FortiOS, FortiProxy, and FortiSwitchManager Authentication Bypass IOCs (CVE-2022-40684)

by | Oct 11, 2022 | Attack Blogs


The recent FortiOS / FortiProxy / FortiSwitchManager CVE has been reportedly exploited in the wild. We would like to provide additional insight into the vulnerability so users can begin to determine if they have been compromised. In this post we discuss enabling logging and IOCs for FortiOS 7.2.1. These steps will likely work on other vulnerable products, however we do not have other products configured in our lab for testing. See the details of our technical deep dive here.


If not already configured, REST API logging can be set through the Fortinet CLI with the following commands:

fortios_7_2_1 # config log setting
fortios_7_2_1 (setting) # set rest-api-set enable
fortios_7_2_1 (setting) # set rest-api-get enable
fortios_7_2_1 (setting) # end
fortios_7_2_1 # 


In addition to the recommendations by Fortinet to check the device’s log for user=”Local_Process_Access”, any affected system should also be checked for logs with user_interface=”Node.js” or user_interface=”Report Runner”. See the screenshots below for examples of the exploit running on our lab systems.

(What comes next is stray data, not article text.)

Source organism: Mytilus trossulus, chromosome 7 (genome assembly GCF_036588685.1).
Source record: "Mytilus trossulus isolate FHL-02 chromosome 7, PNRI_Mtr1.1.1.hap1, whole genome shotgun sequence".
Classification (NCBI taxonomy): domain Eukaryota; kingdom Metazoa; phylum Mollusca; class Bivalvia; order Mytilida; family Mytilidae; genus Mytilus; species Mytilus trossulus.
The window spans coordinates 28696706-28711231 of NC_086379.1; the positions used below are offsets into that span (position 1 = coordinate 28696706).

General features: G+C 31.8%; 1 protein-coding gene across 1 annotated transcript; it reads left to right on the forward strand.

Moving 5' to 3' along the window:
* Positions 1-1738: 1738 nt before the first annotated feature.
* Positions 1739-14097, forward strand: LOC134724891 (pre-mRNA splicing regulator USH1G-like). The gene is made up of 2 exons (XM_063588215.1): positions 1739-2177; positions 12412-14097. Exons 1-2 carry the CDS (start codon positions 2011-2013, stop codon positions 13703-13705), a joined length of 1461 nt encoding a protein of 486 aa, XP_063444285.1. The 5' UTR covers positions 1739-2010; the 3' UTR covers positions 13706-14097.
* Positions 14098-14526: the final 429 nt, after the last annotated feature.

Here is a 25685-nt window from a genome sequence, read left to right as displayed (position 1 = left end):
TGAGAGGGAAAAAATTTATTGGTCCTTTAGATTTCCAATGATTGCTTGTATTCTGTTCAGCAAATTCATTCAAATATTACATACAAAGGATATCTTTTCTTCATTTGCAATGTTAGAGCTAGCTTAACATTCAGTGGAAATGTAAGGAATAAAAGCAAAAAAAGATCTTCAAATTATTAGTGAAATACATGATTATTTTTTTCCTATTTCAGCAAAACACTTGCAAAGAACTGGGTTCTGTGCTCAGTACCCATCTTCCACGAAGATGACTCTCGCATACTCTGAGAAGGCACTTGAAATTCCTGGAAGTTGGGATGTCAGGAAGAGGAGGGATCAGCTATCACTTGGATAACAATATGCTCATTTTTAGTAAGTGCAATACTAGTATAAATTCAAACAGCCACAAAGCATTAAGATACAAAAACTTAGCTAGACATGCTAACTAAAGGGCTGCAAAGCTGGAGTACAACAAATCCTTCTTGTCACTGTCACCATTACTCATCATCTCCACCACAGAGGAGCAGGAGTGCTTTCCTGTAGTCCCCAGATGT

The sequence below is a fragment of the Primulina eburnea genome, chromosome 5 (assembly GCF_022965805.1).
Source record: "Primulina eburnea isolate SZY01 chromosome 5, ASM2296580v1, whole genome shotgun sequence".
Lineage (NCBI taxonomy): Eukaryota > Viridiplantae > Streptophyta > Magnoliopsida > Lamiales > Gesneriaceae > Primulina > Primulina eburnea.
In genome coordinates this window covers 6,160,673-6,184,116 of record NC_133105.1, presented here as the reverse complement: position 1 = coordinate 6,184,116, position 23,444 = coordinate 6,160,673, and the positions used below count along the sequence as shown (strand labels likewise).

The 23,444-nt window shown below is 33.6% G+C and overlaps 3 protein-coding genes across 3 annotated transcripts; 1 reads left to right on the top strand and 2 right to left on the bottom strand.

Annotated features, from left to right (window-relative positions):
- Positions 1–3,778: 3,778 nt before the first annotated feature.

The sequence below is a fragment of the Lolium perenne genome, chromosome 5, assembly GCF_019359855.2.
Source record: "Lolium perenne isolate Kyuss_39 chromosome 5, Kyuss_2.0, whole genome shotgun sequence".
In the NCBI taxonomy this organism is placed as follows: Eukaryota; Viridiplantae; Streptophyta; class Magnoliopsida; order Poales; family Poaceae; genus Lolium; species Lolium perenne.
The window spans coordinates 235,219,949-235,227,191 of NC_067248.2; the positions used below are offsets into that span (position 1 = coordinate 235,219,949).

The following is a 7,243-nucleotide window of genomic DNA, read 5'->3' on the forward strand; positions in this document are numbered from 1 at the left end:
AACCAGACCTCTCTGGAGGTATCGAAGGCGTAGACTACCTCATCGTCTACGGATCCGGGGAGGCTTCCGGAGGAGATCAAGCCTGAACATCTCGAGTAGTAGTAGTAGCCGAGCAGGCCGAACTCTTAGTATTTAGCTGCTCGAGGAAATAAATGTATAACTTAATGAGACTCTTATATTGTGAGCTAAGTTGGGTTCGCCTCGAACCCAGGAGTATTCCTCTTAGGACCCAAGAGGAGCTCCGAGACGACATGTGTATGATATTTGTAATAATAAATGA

node js log

node js log

report runner log

report runner log

The exploit can be used with any HTTP method (GET, POST, PUT, DELETE, etc). Additionally, the REST API request failing is not an indication that an attacker was unsuccessful. In our lab environment, we were able to modify the admin users’ SSH keys though a REST API request that reportedly failed. We would also like to note that a system configured for production use may produce logs that match these IOCs naturally. However, we would not expect these IOCs to match with URLs targeting sensitive REST API endpoints.

Attacker Mindset

The collection /api/v2/ endpoints can be used to configure the system and modify the administrator user. Any logs found that meet the above conditions and also have a URL containing /api/v2/ should be cause for concern. Further investigation of any matching log entries can reveal any damage an attack has done. Additionally, an attacker may perform the following actions to further compromise a system:

  • Modify the admin users’ SSH keys to enable the attacker to login to the compromised system.
  • Add new local users.
  • Update networking configurations to reroute traffic.
  • Download the system configuration.
  • Initiate packet captures to capture other sensitive system information.

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